Report -COM(88) 121 final
Commission Report of 11 March 1988 on the system for the rapid exchange of information on the dangers arising from the use of consumer products pursuant to Article 8(2) of Council Decision of 2 March 1984 (84/133/EEC).
After reviewing the operation of the alert and monitoring system established by Decision 84/133/EEC and describing equivalent systems (pharmaceutical products, animal health), the report presents an assessment that confirms the value of RAPEX as an alert system and crisis management instrument.
An annex to the report features a list of subjects in respect of which rapid information has been exchanged.
Report -COM(90) 172 final
Commission Report of 4 May 1990 on a Community system for the rapid exchange of information on the dangers arising from the use of consumer products pursuant to Article 8(2) of Council Decision of 21 December 1988 (89/45/EEC).
In two years the Commission received 98 notifications, including both food and non-food sectors. This system has contributed to preventing accidents and enabled dangerous products to be withdrawn from the market. However, the report says that there is room for improvement because:
- sometimes duplication of effort occurs when a product is notified both to DG III and the Consumer Policy Service or when a particular case is discussed by several committees;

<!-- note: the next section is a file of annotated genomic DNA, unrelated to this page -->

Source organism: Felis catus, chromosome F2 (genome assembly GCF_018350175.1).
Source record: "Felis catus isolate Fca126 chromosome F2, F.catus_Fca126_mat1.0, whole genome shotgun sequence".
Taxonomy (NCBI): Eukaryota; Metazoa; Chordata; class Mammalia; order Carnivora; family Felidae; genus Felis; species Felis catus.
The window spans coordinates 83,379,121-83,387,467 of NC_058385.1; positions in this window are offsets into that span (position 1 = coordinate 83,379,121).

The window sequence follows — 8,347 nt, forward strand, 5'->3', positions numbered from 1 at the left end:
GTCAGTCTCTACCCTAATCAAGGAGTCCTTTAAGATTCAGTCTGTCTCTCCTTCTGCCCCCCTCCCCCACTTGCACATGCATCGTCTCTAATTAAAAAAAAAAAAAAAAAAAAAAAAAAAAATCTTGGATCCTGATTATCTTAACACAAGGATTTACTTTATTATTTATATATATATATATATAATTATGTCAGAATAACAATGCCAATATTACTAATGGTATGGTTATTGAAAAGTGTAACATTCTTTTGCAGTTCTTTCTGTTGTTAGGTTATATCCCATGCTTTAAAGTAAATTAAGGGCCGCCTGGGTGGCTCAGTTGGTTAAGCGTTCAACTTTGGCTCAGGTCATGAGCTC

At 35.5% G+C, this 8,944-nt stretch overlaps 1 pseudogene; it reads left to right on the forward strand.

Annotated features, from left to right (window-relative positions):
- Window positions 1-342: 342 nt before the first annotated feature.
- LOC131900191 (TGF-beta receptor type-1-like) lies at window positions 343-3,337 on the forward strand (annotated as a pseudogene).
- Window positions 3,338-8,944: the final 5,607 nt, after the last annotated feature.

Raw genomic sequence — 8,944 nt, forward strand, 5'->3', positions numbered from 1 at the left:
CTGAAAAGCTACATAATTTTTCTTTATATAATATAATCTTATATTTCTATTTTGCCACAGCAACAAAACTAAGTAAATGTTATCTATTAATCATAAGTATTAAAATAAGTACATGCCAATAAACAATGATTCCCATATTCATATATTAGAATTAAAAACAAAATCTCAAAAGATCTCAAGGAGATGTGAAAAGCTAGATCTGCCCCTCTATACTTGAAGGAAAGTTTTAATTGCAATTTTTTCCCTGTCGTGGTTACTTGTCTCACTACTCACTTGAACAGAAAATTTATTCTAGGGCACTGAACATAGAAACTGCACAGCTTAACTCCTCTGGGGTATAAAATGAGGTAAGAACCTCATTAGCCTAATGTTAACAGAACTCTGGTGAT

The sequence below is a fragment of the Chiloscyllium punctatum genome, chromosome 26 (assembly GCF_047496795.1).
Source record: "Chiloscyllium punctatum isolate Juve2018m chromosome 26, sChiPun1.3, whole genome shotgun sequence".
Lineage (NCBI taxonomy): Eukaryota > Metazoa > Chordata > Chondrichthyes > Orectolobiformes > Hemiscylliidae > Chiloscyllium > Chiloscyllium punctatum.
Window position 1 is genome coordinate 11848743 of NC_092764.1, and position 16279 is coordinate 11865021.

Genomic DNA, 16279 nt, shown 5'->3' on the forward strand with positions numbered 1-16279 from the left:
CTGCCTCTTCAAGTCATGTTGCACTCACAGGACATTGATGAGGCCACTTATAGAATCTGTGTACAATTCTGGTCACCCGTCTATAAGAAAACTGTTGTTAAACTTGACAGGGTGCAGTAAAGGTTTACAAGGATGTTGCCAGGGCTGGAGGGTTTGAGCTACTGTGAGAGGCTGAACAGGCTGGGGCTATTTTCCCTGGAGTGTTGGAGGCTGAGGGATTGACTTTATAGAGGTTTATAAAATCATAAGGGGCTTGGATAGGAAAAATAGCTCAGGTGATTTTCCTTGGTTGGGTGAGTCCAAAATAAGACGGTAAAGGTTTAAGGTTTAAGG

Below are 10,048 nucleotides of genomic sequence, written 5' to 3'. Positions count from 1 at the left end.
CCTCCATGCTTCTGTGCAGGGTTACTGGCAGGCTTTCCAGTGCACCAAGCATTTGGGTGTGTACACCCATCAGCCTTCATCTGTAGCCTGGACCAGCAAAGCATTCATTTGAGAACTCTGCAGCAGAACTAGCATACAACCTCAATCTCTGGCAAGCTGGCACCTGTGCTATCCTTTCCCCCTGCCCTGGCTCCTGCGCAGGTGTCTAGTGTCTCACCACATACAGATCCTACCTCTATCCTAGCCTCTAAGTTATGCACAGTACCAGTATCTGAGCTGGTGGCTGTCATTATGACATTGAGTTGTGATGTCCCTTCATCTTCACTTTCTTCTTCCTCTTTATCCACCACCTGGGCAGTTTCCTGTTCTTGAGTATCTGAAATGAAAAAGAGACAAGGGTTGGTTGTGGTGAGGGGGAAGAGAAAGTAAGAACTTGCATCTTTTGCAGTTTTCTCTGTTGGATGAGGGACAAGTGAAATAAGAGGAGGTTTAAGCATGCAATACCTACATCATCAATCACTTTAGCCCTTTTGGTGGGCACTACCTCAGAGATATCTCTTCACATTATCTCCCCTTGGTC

- certain notifications seem inappropriate and, bearing in mind the risks of unjustified economic repercussions, it is important to verify the grounds for a notification;
- there are some difficulties concerning the rapid identification of products on the market, since the notifications do not always contain sufficiently detailed information.
Report - SEC(92) 618 final
Commission Report to the Council of 7 April 1992 on a Community system for the rapid exchange of information on the dangers arising from the use of consumer products.
This report reviews the working of the system and distinguishes between food and non-food products, which are handled by separate networks within the Commission.
As regards the non-food sector, the number of notifications has considerably increased, mainly in respect of electrical appliances. This increase is due to the introduction to more effective market surveillance methods in the Member States. To address this growing workload, which is liable to become even greater with the integration of the system in the Directive on general product safety, the report advocates the development of a dedicate software package and an integrated database with a view to ensuring sound management and follow up.